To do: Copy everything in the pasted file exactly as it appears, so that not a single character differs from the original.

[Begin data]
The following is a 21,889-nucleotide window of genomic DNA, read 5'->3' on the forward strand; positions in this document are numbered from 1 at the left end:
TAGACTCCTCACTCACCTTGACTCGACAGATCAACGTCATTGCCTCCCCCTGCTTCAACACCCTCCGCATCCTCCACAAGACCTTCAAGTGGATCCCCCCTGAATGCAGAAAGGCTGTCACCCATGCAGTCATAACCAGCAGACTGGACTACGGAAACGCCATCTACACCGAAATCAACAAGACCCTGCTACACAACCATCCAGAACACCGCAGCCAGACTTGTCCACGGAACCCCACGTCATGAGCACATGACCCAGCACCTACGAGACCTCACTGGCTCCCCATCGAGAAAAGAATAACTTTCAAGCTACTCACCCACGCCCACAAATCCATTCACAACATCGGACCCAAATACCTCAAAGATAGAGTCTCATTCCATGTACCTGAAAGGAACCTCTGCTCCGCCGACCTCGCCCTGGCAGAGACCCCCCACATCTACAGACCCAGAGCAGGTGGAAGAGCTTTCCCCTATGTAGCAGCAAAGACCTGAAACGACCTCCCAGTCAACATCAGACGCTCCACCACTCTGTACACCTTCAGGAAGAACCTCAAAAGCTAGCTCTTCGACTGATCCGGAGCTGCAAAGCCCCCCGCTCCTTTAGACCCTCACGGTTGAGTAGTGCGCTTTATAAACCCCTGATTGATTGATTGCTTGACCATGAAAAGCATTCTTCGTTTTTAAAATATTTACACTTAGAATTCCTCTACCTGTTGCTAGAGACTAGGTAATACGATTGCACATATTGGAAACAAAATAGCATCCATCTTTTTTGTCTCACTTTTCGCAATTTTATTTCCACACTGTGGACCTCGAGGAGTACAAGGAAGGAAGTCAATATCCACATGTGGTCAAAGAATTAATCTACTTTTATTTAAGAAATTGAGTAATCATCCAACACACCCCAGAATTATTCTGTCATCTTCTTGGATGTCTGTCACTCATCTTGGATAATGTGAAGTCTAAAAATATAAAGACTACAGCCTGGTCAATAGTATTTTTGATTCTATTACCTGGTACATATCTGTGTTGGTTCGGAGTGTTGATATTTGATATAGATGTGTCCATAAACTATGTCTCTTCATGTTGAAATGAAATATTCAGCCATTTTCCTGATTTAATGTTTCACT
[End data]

The following is a 21,889-nucleotide window of genomic DNA, read 5'->3' on the forward strand; positions in this document are numbered from 1 at the left end:
TAGACTCCTCACTCACCTTGACTCGACAGATCAACGTCATTGCCTCCCCCTGCTTCAACACCCTCCGCATCCTCCACAAGACCTTCAAGTGGATCCCCCCTGAATGCAGAAAGGCTGTCACCCATGCAGTCATAACCAGCAGACTGGACTACGGAAACGCCATCTACACCGAAATCAACAAGACCCTGCTACACAACCATCCAGAACACCGCAGCCAGACTTGTCCACGGAACCCCACGTCATGAGCACATGACCCAGCACCTACGAGACCTCACTGGCTCCCCATCGAGAAAAGAATAACTTTCAAGCTACTCACCCACGCCCACAAATCCATTCACAACATCGGACCCAAATACCTCAAAGATAGAGTCTCATTCCATGTACCTGAAAGGAACCTCTGCTCCGCCGACCTCGCCCTGGCAGAGACCCCCCACATCTACAGACCCAGAGCAGGTGGAAGAGCTTTCCCCTATGTAGCAGCAAAGACCTGAAACGACCTCCCAGTCAACATCAGACGCTCCACCACTCTGTACACCTTCAGGAAGAACCTCAAAAGCTAGCTCTTCGACTGATCCGGAGCTGCAAAGCCCCCCGCTCCTTTAGACCCTCACGGTTGAGTAGTGCGCTTTATAAACCCCTGATTGATTGATTGCTTGACCATGAAAAGCATTCTTCGTTTTTAAAATATTTACACTTAGAATTCCTCTACCTGTTGCTAGAGACTAGGTAATACGATTGCACATATTGGAAACAAAATAGCATCCATCTTTTTTGTCTCACTTTTCGCAATTTTATTTCCACACTGTGGACCTCGAGGAGTACAAGGAAGGAAGTCAATATCCACATGTGGTCAAAGAATTAATCTACTTTTATTTAAGAAATTGAGTAATCATCCAACACACCCCAGAATTATTCTGTCATCTTCTTGGATGTCTGTCACTCATCTTGGATAATGTGAAGTCTAAAAATATAAAGACTACAGCCTGGTCAATAGTATTTTTGATTCTATTACCTGGTACATATCTGTGTTGGTTCGGAGTGTTGATATTTGATATAGATGTGTCCATAAACTATGTCTCTTCATGTTGAAATGAAATATTCAGCCATTTTCCTGATTTAATGTTTCACT